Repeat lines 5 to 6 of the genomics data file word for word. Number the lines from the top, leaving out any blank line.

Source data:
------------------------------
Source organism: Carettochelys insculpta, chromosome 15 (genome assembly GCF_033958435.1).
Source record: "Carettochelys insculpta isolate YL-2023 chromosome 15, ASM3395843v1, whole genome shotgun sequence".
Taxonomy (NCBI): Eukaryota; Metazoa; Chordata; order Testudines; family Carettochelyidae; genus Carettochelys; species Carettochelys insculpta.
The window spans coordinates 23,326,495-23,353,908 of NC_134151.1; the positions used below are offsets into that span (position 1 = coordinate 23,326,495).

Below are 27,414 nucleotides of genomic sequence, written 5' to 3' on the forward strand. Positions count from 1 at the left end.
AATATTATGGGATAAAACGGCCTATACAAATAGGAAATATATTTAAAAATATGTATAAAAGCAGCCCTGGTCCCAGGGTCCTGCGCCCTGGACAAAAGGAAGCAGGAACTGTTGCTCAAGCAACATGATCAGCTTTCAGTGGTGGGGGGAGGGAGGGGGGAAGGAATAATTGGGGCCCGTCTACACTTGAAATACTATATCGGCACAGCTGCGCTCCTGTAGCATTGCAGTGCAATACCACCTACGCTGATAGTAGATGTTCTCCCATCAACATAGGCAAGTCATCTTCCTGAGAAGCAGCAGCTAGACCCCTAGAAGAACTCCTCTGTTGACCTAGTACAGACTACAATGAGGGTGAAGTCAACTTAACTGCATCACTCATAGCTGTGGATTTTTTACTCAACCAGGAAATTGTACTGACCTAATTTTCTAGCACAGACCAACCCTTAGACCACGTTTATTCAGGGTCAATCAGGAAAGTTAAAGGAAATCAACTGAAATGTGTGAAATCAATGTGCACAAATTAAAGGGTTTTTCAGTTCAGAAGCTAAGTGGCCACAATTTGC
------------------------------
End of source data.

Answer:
Below are 27,414 nucleotides of genomic sequence, written 5' to 3' on the forward strand. Positions count from 1 at the left end.
AATATTATGGGATAAAACGGCCTATACAAATAGGAAATATATTTAAAAATATGTATAAAAGCAGCCCTGGTCCCAGGGTCCTGCGCCCTGGACAAAAGGAAGCAGGAACTGTTGCTCAAGCAACATGATCAGCTTTCAGTGGTGGGGGGAGGGAGGGGGGAAGGAATAATTGGGGCCCGTCTACACTTGAAATACTATATCGGCACAGCTGCGCTCCTGTAGCATTGCAGTGCAATACCACCTACGCTGATAGTAGATGTTCTCCCATCAACATAGGCAAGTCATCTTCCTGAGAAGCAGCAGCTAGACCCCTAGAAGAACTCCTCTGTTGACCTAGTACAGACTACAATGAGGGTGAAGTCAACTTAACTGCATCACTCATAGCTGTGGATTTTTTACTCAACCAGGAAATTGTACTGACCTAATTTTCTAGCACAGACCAACCCTTAGACCACGTTTATTCAGGGTCAATCAGGAAAGTTAAAGGAAATCAACTGAAATGTGTGAAATCAATGTGCACAAATTAAAGGGTTTTTCAGTTCAGAAGCTAAGTGGCCACAATTTGC